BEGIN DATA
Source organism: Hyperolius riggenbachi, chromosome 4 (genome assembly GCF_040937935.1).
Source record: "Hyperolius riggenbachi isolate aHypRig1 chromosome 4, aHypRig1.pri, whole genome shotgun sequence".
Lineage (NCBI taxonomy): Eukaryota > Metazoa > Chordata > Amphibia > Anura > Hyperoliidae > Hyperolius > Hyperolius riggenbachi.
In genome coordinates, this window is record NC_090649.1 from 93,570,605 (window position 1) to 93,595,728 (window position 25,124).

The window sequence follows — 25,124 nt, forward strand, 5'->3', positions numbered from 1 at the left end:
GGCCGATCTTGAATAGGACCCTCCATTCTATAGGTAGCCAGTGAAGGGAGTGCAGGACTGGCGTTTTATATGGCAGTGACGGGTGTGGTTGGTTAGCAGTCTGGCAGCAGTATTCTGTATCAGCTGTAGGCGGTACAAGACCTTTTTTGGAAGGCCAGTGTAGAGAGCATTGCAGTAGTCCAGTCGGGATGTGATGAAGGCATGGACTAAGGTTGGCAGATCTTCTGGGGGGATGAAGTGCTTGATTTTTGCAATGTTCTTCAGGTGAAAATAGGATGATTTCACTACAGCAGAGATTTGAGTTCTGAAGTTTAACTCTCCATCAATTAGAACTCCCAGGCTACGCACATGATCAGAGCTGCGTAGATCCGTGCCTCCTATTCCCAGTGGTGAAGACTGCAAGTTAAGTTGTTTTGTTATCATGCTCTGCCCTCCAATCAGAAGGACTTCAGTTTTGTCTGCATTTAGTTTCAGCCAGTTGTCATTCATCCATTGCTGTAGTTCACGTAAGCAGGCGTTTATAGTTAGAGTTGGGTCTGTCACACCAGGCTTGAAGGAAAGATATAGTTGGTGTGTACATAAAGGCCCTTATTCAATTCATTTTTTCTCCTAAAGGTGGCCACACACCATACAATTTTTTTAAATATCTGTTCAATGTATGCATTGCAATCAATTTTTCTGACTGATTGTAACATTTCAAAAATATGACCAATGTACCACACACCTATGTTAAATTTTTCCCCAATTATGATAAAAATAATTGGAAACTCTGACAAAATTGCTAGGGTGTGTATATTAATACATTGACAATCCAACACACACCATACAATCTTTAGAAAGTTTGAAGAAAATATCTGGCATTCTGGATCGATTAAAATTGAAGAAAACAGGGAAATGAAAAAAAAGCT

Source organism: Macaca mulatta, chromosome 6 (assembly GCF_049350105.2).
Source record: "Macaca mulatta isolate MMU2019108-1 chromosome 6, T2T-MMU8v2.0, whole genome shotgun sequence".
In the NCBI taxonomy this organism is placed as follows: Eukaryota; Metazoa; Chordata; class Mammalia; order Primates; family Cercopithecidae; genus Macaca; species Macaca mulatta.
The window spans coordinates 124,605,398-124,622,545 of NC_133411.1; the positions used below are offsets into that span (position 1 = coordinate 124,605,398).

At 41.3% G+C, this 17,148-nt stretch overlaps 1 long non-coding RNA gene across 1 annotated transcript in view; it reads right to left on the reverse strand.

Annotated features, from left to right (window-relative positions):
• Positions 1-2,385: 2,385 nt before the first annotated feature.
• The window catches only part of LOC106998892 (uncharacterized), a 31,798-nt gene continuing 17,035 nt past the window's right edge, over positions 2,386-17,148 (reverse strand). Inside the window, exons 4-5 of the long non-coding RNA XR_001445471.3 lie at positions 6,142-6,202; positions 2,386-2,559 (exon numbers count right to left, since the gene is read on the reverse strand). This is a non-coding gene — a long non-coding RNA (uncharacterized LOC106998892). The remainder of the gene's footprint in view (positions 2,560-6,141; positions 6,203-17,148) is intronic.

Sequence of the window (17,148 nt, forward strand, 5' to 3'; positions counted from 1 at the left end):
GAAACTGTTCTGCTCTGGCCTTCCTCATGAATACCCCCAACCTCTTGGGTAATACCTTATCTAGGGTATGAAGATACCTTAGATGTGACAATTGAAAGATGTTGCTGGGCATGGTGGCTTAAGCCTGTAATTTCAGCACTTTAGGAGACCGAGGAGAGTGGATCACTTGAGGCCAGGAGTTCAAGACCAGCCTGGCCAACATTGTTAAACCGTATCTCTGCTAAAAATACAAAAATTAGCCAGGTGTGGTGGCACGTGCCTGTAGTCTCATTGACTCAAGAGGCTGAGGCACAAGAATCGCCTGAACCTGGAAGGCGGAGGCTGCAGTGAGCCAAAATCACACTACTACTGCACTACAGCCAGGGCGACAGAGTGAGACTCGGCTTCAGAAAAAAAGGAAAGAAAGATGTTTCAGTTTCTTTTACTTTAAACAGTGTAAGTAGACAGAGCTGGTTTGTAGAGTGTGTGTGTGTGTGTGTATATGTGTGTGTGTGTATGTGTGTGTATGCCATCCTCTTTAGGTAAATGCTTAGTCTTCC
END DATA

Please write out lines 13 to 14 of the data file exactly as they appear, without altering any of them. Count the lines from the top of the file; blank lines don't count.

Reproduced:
• Positions 1-2,385: 2,385 nt before the first annotated feature.
• The window catches only part of LOC106998892 (uncharacterized), a 31,798-nt gene continuing 17,035 nt past the window's right edge, over positions 2,386-17,148 (reverse strand). Inside the window, exons 4-5 of the long non-coding RNA XR_001445471.3 lie at positions 6,142-6,202; positions 2,386-2,559 (exon numbers count right to left, since the gene is read on the reverse strand). This is a non-coding gene — a long non-coding RNA (uncharacterized LOC106998892). The remainder of the gene's footprint in view (positions 2,560-6,141; positions 6,203-17,148) is intronic.